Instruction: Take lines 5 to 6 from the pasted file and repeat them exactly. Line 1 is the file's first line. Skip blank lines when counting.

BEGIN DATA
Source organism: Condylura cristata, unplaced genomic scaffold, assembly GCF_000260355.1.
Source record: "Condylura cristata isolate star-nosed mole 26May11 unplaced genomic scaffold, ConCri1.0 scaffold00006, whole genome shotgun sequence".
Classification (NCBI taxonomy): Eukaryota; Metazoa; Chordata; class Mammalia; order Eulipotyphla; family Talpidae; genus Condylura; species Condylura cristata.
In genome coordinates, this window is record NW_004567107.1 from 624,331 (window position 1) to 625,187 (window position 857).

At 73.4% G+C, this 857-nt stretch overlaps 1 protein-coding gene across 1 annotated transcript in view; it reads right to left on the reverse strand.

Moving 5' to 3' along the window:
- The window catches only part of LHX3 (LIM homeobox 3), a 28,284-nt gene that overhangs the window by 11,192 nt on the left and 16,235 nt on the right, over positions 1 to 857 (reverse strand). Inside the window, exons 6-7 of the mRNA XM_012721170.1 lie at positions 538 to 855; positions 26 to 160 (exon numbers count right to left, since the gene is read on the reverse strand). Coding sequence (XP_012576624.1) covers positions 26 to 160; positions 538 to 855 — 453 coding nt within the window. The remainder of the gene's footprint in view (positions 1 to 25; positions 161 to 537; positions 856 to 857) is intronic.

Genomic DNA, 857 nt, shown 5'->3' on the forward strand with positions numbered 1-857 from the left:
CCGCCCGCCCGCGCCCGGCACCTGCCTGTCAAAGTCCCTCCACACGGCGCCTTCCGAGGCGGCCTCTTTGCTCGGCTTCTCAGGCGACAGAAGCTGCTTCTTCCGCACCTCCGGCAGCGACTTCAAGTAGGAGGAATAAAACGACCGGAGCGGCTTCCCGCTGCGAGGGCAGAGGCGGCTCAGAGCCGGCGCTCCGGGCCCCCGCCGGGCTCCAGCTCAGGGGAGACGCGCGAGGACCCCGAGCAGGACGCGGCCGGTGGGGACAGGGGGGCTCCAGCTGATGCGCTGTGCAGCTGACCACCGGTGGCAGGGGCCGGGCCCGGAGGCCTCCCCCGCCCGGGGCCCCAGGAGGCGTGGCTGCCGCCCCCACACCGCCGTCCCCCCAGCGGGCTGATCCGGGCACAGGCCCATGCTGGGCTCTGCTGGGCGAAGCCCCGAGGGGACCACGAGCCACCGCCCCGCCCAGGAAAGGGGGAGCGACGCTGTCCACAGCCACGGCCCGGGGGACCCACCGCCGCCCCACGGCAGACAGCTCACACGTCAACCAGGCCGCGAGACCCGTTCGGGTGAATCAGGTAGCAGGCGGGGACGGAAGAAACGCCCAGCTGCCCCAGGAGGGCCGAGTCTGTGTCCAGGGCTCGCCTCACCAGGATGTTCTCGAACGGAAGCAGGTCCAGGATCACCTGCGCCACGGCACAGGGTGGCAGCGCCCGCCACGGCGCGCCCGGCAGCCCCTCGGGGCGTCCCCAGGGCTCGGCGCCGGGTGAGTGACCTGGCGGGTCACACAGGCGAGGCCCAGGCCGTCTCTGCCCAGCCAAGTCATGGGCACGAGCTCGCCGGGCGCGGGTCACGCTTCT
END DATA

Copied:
At 73.4% G+C, this 857-nt stretch overlaps 1 protein-coding gene across 1 annotated transcript in view; it reads right to left on the reverse strand.

Moving 5' to 3' along the window: